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One of the clinics was located on Sheridan Avenue in the Bronx.
By Forum Staff
Two physicians have been charged with conspiring to operate an opioid mill and fraudulently billing Medicaid, State Attorney General Tish James announced on Monday.
Ilya Smuglin, M.D., of Rego Park, and Rockville Centre resident Clarisse Clemons, M.D., were arraigned on Friday on a complaint charging them with criminal sale of a prescription for a controlled substance or of a controlled substance by a practitioner or pharmacist; first-degree healthcare fraud; and fourth-degree conspiracy. Both Smuglin, 50, and Clemons, 63, were ordered to surrender their passports and were released on their own recognizance. The case was adjourned to June 12.
According to James, the AG’s Medicaid Fraud Control Unit filed papers alleging that Smuglin, Clemons, and other staff of the Miromedical P.C. and Ferrara Medical Care, P.C. clinics, conspired to create, enable, and foster an environment that encouraged and resulted in the excessive prescribing and sale of prescriptions for Suboxone, a narcotic drug used to treat pain and opioid addiction. The prescribing and sale of prescriptions for Suboxone resulted in an influx of patients who were the means for the defendants and others to file and cause to be filed false Medicaid claims. These clinics, located in the Bronx and Manhattan, respectively,operated as unauthorized, uncertified providers of substance abuse treatment services.
State law mandates that substance abuse treatment programs be certified by the Office of Alcohol and Substance Abuse Treatment Services in order to treat those suffering from addiction. State and federal law further regulates how such treatment is to be conducted in order to heighten the chances of a successful recovery, James noted.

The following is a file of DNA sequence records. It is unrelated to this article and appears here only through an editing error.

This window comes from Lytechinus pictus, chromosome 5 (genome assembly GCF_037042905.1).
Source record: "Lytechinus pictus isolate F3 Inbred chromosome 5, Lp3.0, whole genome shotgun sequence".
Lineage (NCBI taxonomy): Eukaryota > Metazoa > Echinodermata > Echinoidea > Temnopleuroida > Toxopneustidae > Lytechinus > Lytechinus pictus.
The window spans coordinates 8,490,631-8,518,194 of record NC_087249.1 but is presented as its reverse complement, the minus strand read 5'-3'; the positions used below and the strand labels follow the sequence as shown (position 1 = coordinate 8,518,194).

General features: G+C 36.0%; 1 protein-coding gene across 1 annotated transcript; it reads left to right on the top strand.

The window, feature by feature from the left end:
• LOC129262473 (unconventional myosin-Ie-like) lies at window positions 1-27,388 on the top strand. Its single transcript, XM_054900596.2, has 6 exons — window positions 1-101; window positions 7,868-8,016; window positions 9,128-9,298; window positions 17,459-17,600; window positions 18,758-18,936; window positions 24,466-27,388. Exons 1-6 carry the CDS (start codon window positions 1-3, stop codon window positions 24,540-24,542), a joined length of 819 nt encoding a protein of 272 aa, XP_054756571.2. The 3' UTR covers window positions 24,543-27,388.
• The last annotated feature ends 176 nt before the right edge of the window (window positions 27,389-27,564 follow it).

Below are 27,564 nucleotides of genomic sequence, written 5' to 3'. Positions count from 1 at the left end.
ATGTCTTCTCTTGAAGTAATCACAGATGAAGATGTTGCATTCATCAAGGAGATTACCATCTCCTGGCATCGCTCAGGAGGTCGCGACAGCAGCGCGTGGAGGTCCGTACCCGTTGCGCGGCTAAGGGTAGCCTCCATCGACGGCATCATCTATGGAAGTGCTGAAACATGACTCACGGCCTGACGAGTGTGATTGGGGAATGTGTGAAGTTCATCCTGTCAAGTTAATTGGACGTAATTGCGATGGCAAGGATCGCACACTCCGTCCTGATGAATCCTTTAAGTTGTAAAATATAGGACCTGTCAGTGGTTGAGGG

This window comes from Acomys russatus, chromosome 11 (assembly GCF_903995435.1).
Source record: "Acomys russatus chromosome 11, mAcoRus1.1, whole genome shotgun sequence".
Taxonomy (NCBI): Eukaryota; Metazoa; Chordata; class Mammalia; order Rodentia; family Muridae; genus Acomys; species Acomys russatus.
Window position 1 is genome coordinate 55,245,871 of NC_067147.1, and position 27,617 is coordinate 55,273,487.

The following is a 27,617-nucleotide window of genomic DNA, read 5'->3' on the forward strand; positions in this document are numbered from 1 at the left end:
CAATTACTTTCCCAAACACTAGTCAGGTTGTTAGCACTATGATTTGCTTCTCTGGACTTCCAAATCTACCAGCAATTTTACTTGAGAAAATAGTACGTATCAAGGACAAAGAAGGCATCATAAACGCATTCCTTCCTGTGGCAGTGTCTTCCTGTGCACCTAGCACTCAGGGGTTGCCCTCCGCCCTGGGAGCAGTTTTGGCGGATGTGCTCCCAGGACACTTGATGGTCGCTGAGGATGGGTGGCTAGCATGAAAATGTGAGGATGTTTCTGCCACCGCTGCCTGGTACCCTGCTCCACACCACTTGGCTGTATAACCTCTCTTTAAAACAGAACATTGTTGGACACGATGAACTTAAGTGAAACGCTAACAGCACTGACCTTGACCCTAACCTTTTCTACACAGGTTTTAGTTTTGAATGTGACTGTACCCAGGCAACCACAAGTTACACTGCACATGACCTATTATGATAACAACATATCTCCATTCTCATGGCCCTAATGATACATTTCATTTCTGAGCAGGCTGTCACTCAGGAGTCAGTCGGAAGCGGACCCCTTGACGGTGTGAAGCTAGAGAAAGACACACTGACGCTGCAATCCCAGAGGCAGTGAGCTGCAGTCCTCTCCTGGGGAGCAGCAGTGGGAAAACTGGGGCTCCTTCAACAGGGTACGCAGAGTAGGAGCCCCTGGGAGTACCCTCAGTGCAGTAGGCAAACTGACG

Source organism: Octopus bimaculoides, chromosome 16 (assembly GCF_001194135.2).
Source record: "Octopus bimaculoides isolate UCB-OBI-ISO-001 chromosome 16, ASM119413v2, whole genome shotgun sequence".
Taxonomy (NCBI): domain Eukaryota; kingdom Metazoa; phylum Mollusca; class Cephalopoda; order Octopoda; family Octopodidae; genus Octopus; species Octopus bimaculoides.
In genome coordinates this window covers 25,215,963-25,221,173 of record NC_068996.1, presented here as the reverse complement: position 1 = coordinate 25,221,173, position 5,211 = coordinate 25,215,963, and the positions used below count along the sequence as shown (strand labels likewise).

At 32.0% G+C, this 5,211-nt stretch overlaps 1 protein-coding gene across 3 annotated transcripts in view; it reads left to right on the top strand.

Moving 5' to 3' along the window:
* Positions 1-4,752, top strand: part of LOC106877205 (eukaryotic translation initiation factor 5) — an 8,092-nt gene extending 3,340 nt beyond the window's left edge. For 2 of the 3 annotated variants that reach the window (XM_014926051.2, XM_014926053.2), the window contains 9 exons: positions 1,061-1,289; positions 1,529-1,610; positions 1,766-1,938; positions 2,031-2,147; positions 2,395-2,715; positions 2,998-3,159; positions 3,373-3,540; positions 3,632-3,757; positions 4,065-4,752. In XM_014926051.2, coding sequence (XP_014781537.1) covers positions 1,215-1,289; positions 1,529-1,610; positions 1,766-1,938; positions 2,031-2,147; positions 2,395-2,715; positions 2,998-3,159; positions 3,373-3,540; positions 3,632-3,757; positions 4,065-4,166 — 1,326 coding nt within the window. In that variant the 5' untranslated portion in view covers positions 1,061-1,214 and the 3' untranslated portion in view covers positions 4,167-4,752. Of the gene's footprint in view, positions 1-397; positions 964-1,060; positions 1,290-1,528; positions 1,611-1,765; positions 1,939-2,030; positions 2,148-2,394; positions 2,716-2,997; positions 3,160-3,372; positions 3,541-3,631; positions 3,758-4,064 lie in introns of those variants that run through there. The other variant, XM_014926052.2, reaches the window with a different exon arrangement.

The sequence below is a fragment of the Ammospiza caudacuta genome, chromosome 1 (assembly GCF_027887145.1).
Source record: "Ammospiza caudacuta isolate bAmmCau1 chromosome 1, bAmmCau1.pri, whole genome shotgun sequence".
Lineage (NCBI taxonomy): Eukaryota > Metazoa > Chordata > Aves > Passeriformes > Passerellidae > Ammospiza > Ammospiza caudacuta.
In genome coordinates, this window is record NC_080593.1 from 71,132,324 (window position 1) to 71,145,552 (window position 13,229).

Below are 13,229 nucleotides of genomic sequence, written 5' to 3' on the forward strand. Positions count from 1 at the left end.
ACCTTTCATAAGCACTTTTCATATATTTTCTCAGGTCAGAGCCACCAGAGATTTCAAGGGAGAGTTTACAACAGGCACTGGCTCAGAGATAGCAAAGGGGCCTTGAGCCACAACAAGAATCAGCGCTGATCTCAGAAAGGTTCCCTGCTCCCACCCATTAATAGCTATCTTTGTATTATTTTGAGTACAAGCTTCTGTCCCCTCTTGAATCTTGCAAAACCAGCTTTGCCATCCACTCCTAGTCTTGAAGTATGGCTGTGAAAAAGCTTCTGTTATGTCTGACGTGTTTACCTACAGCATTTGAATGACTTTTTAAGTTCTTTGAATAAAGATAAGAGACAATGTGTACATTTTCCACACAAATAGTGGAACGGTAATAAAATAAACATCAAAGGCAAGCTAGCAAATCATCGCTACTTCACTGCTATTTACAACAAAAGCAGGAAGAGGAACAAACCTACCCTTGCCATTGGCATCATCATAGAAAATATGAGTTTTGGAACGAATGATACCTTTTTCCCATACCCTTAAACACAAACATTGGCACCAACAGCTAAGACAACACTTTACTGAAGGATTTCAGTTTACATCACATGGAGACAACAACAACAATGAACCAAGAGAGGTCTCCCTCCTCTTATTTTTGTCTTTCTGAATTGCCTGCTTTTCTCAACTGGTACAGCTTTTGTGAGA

The attorney general’s office alleges that the physicians and their co-conspirators participated in a scheme to lure Medicaid patients to the clinics by paying kickbacks and offering prescriptions for Suboxone, which has the potential for abuse. Once recruited, prosecutors allege that patients encountered the façade of a substance abuse treatment program. Appropriate and necessary medical histories were not always obtained, physicals and urine toxicology were not regularly performed, and patients were consistently provided with prescriptions for Suboxone at the maximum dose, without any effort to taper or wean the patient off the narcotic in violation of applicable treatment guidelines. As part of this scheme, Smuglin and Clemons allegedly regularly gave pre-signed and otherwise blank prescription pads to medical and non-medical staff within the clinics, which enabled them to hand out prescriptions, including ones for controlled substances, to patients without medical need. Once the Suboxone prescriptions were obtained, prosecutors allege that patients were regularly offered money from drug dealers inside and outside of the clinic, often in plain view of physicians and employees.
Prosecutors further allege that relying on the accuracy of claims submitted for these Suboxone prescriptions, Medicaid and MetroPlus, a Medicaid managed care organization, paid pharmacies filling the prescriptions over $3 million in 2015 and over $2 million in 2016.
If convicted on the top charge, Smuglin and Clemons each face a maximum penalty of eight and a third to 25 years in prison.
“We will not tolerate attempts to fraudulently use the Medicaid program to take advantage of those suffering from addiction,” James added.